Complain and Get Results

Use these tried-and-true strategies to get companies to listen to you.

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In 2019, Terry Smith, of Jacksonville, Fla., traded in his 2019 Corvette Grand Sport for a same-model-year Chevrolet Silverado pickup. But shortly after he purchased the truck, it started running rough, and certain parts needed immediate replacement. It had transmission, climate control and traction issues, says Smith. He reached out to a friend—a lawyer—who advised him to complain to General Motors before pur­suing legal action (see below for details on lemon laws).

Smith called GM and described the truck’s problems. He told the company that he could pursue legal action but would rather not. GM agreed to take a look at the truck but found that it was operating as designed. Even so, Smith’s lawyer friend advised him to call again and be persistent. After three months of calling and complaining, GM agreed to pay him $5,000.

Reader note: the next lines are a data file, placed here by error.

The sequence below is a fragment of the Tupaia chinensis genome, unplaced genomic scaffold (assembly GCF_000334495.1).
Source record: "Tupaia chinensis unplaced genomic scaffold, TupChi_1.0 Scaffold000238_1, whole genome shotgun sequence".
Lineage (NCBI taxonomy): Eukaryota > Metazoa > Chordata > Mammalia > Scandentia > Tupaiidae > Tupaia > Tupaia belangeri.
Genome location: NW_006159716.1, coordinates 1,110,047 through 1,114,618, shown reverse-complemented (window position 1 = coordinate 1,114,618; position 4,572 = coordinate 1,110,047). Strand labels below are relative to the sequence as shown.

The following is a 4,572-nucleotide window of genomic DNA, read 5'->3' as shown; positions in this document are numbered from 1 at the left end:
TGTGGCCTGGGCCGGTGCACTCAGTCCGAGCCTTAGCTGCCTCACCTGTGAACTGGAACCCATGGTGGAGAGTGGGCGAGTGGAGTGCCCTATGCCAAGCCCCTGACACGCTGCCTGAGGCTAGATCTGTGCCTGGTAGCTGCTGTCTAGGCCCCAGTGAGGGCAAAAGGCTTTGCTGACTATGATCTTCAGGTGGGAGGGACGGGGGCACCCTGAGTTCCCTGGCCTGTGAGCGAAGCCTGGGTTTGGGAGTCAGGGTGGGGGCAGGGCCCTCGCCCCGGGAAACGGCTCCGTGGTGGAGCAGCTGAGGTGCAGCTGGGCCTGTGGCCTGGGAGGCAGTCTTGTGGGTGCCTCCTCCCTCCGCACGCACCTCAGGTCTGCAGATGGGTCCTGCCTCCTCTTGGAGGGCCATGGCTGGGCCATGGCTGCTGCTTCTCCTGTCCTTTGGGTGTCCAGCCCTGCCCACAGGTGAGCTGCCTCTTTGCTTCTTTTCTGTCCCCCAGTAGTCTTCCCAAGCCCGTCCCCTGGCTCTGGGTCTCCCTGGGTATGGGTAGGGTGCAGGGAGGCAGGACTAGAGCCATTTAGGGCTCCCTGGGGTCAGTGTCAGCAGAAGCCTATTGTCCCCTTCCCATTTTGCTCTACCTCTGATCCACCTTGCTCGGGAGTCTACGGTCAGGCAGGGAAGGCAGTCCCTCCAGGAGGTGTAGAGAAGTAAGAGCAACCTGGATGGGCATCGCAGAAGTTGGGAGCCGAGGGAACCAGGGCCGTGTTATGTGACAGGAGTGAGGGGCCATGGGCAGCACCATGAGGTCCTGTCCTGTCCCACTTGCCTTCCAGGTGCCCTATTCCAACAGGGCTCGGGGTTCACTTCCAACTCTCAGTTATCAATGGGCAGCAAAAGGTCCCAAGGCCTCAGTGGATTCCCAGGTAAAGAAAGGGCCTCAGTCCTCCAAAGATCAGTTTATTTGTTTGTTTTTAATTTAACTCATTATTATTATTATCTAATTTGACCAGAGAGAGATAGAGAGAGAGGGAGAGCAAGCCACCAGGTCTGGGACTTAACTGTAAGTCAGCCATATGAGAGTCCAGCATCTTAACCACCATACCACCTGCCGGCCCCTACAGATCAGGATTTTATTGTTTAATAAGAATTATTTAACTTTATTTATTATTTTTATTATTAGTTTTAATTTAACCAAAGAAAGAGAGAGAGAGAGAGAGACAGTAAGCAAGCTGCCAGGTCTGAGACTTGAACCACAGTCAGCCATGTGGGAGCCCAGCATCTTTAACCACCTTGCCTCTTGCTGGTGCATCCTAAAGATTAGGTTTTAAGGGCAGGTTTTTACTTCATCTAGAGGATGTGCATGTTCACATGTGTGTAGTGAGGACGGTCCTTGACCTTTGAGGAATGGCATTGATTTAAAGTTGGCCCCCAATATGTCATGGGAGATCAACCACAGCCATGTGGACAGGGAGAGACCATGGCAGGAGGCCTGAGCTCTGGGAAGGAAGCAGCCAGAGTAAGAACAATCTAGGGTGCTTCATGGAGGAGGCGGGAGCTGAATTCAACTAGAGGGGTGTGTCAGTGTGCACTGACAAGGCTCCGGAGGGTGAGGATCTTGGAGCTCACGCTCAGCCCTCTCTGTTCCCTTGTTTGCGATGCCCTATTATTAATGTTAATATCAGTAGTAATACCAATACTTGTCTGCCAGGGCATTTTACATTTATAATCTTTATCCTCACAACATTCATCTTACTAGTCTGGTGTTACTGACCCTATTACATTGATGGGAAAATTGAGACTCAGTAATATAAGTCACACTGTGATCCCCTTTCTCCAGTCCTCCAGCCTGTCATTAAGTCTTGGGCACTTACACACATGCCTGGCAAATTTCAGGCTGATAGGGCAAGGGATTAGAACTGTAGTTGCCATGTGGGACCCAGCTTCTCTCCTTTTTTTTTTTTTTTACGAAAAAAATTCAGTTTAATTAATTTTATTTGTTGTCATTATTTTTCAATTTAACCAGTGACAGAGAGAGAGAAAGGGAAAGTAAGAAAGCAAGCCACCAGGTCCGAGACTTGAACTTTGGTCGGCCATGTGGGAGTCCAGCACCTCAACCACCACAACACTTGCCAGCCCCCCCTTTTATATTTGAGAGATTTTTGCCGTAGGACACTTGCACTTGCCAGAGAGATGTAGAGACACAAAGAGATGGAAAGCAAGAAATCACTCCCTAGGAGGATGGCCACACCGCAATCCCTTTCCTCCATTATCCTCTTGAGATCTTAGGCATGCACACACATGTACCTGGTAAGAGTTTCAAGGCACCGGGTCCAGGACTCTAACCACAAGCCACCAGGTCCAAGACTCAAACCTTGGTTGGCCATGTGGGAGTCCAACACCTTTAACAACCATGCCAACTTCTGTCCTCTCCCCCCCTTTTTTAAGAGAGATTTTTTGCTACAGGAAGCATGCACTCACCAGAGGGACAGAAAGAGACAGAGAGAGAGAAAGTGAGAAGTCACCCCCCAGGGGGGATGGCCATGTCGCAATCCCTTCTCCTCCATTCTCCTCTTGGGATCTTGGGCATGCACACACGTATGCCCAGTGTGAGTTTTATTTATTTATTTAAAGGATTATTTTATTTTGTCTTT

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Emma Patch
Staff Writer, Kiplinger's Personal Finance

Emma Patch joined Kiplinger in 2020. She previously interned for Kiplinger's Retirement Report and before that, for a boutique investment firm in New York City. She served as editor-at-large and features editor for Middlebury College's student newspaper, The Campus. She specializes in travel, student debt and a number of other personal finance topics. Born in London, Emma grew up in Connecticut and now lives in Washington, D.C.